Yes, employees can contribute to both a company-sponsored retirement plan, such as a 401k or 403b plan, and contribute to a Roth IRA as well.
Roth IRA Basics
Roth Individual Retirement Accounts are retirement plans set up by individuals. Unlike tax-deductible Traditional IRAs, you cannot take a deduction for funds contributed to a Roth. Instead, funds grow tax-free, and withdrawals will be tax-free too as long as certain requirements are met. For more information on Roth IRAs, see What You Need to Know About Roth IRAs.
Who Can Contribute to a Roth IRA?
You can contribute to a Roth IRA if you have earned income (wages or self-employment) and your "modified" adjusted gross income is under certain limits. Your maximum allowable contribution is based on your income. Your contribution will be limited if your income is within the phaseout range. If your income exceeds the threshold, you cannot contribute to a Roth.
Income Phaseout Ranges
- Single or Head of Household: $95,000 - $110,000
- Married Filing Jointly: $150,000 - $160,000
- Married Filing Separately: $0 - $10,000
Maxing Out Your 401k and Roth Contributions
If your income is under the threshold listed above, you can maximize your retirement savings. For 401(k) and 403(b) plans, you can contribute up to $15,000 for 2006 (or up to $20,000 if you are age 50 or older). For Roth IRAs, you can contribute up to $4,000 for 2006 (or up to $5,000 if you are age 50 or older).
Why Contribute to a Roth When You Already Have a 401k Plan?
There are four good reasons why you might want to save for retirement in a Roth IRA in addition to a 401(k) or 403(b) plan.
First, you may have already maxed out your 401k, and want to save more. If you are covered by a retirement plan at work, you will not be able to contribute the maximum to a tax deductible Traditional IRA. So the Roth IRA may be your only option for setting aside extra retirement savings.
Second, you may want to invest in mutual funds, stocks, bonds, or certificates of deposit that are not available through your company's retirement plan. With a Roth IRA you are in full control of selecting your investments.
Third, Roth IRAs do not have many of the restrictions that Traditional IRAs have. You cannot add more funds to a Traditional IRA and you must begin making withdrawals when you reach age 70 and a half. With a Roth, however, you can continue to add funds at any time (as long as you have earned income), and there's no required minimum distributions. This means you can plan out your retirement income by withdrawing money first from a 401k plan, and then tapping into a tax-free Roth IRA as needed.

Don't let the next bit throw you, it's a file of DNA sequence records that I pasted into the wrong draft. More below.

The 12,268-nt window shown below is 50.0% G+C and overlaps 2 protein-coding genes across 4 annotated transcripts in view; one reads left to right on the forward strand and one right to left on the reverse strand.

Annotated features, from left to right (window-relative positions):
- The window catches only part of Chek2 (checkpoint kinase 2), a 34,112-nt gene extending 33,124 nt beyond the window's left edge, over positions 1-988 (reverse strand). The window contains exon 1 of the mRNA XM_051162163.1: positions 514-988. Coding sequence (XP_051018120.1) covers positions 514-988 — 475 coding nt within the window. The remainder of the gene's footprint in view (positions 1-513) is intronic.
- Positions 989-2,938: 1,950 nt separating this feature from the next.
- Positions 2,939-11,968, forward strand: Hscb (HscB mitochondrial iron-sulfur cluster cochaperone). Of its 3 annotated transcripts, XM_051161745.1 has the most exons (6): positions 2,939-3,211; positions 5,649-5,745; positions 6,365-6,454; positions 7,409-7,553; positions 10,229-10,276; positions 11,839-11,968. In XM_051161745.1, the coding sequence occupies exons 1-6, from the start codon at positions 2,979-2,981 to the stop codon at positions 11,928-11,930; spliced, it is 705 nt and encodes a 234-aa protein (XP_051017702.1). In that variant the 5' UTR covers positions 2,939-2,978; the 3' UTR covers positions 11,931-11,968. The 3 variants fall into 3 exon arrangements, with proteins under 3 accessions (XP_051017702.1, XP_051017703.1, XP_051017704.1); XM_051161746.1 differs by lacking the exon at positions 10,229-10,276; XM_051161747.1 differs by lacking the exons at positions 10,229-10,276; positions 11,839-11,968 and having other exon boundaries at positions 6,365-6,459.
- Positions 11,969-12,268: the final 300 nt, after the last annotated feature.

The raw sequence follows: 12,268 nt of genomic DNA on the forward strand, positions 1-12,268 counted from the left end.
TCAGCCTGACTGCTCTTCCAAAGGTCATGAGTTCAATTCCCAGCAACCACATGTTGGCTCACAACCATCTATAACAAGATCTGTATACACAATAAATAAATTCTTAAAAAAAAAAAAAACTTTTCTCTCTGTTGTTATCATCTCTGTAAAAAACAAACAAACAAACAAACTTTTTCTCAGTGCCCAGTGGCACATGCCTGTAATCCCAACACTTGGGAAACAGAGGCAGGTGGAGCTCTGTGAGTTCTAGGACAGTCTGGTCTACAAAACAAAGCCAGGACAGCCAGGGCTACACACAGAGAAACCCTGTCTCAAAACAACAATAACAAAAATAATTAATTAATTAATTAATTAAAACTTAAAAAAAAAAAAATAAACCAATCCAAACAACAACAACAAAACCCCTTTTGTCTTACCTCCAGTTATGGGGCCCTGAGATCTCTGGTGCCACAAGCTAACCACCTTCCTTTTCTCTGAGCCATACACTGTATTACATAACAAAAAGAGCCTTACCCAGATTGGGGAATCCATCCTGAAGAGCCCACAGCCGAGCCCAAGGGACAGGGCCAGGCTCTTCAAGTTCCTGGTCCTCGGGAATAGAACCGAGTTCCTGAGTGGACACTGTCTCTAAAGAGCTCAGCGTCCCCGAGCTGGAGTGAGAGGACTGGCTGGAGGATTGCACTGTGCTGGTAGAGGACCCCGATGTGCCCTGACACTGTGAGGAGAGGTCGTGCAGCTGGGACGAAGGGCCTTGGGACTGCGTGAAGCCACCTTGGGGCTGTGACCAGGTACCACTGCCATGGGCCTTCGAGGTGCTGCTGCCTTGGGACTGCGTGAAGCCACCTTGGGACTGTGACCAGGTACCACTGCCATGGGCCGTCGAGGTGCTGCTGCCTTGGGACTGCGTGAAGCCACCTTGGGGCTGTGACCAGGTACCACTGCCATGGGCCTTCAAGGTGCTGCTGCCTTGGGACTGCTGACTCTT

Fourth, tax rates might be higher in retirement than they are now. While no one can predict the future, it makes sense to put some savings into tax-free Roth IRAs as a way to protect some of your investments from higher tax rates.
Here's a bonus retirement planning tip: Contribute just enough funds to a 401k so that you get the most matching funds from your employer. Then, compare your investment options between your 401k plan and your investment options with a Roth IRA. If the investments in your 401k plan make sense for you, contribute more to your 401k, up to the maximum allowed. If the investments in your 401k plan don't make a whole lot of sense, or if there are other investments that you prefer, then put the rest of your retirement savings into a Roth IRA.
Overall, contributing the maximum to both retirement plans provides the best of both worlds. You reduce your taxable wages and income taxes through your 401(k) or 403(b) plan. Plus you are saving money for retirement in a tax-free Roth. This is a one-two punch that can kick your retirement savings into high gear, and provide you with the most flexibility to plan out your withdrawals in retirement.
- Quick Tax Facts for 2006 - find retirement plan limits and other essential tax facts
- Deduction for Traditional IRA Contributions
- What You Need to Know About Roth IRAs
- Maximizing Your 401k Plan
- Traditional IRA Basics
- IRA Contribution Limits
Links to Essential Tax Information from the IRS:
- Roth IRA Contributions
- "Modified Adjusted Gross Income" Defined (IRS Publication 590)
- General Overview of 401K Plans
- Individual Retirement Arrangements (IRS Publication 590)